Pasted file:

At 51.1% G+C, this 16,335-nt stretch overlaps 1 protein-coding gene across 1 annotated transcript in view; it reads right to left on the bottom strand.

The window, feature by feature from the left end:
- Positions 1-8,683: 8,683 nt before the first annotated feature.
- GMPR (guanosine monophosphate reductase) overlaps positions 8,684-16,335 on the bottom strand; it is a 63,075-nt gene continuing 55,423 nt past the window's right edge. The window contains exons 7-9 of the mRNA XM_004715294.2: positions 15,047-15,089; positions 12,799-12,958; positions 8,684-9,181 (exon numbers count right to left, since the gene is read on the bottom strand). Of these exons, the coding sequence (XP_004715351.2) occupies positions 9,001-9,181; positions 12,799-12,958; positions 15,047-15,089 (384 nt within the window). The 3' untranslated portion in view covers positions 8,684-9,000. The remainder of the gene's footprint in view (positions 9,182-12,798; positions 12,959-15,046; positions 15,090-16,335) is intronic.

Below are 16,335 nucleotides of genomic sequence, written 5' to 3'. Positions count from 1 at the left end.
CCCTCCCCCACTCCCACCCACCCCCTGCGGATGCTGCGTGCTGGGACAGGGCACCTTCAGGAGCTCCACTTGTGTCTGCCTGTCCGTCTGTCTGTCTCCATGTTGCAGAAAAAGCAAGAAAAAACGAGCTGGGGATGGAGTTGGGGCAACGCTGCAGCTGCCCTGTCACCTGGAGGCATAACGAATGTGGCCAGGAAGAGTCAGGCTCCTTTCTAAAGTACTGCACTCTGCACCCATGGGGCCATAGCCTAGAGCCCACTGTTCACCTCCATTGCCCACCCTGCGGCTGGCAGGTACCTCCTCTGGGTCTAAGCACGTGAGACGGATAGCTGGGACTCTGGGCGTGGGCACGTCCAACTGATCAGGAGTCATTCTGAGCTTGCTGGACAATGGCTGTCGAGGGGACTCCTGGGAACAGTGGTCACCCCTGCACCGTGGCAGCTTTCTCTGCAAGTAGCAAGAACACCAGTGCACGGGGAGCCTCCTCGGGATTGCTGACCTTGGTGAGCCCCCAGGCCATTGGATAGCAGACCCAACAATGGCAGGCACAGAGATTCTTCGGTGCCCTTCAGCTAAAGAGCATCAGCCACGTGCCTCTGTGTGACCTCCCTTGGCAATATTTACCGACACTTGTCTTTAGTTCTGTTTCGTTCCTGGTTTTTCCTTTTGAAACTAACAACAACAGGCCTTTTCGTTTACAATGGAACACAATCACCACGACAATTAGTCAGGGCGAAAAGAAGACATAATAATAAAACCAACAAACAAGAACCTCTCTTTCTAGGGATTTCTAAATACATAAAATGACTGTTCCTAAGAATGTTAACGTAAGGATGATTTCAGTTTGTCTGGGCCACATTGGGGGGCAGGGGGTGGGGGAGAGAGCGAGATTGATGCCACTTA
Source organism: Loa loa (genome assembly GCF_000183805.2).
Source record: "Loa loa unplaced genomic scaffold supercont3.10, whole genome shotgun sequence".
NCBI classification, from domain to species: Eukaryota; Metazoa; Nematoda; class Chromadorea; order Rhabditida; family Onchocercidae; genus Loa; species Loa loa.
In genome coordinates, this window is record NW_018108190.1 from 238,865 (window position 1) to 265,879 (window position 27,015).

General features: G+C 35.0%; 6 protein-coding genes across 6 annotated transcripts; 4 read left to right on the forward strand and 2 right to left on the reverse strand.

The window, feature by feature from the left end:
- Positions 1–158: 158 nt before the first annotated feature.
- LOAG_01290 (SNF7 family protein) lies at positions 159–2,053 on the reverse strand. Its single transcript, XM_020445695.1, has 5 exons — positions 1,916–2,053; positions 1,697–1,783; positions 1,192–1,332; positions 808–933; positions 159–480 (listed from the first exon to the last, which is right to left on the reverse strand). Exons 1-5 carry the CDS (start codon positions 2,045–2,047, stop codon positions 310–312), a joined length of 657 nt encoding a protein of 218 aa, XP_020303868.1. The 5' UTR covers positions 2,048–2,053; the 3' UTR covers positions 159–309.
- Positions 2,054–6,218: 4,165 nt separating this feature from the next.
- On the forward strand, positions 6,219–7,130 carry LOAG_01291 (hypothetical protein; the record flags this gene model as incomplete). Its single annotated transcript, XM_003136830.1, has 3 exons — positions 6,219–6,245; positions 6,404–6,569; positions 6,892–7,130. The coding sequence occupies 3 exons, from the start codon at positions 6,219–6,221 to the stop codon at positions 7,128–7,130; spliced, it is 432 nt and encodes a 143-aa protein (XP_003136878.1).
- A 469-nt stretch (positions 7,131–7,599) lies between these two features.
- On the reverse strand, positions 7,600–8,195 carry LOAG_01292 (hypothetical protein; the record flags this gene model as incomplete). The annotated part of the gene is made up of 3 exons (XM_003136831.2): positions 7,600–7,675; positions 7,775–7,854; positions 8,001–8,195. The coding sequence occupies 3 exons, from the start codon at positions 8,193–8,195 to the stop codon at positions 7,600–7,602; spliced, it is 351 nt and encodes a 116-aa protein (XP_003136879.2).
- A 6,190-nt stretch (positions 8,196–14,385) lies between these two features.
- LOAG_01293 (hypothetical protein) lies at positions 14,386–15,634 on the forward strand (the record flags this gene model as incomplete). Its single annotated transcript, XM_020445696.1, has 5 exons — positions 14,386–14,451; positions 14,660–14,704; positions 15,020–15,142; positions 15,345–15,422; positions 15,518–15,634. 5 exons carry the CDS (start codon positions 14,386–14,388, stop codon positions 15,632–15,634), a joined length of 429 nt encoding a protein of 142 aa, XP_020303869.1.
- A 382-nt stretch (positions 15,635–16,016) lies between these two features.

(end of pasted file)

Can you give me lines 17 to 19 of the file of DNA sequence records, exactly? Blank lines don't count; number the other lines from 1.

- A 469-nt stretch (positions 7,131–7,599) lies between these two features.
- On the reverse strand, positions 7,600–8,195 carry LOAG_01292 (hypothetical protein; the record flags this gene model as incomplete). The annotated part of the gene is made up of 3 exons (XM_003136831.2): positions 7,600–7,675; positions 7,775–7,854; positions 8,001–8,195. The coding sequence occupies 3 exons, from the start codon at positions 8,193–8,195 to the stop codon at positions 7,600–7,602; spliced, it is 351 nt and encodes a 116-aa protein (XP_003136879.2).
- A 6,190-nt stretch (positions 8,196–14,385) lies between these two features.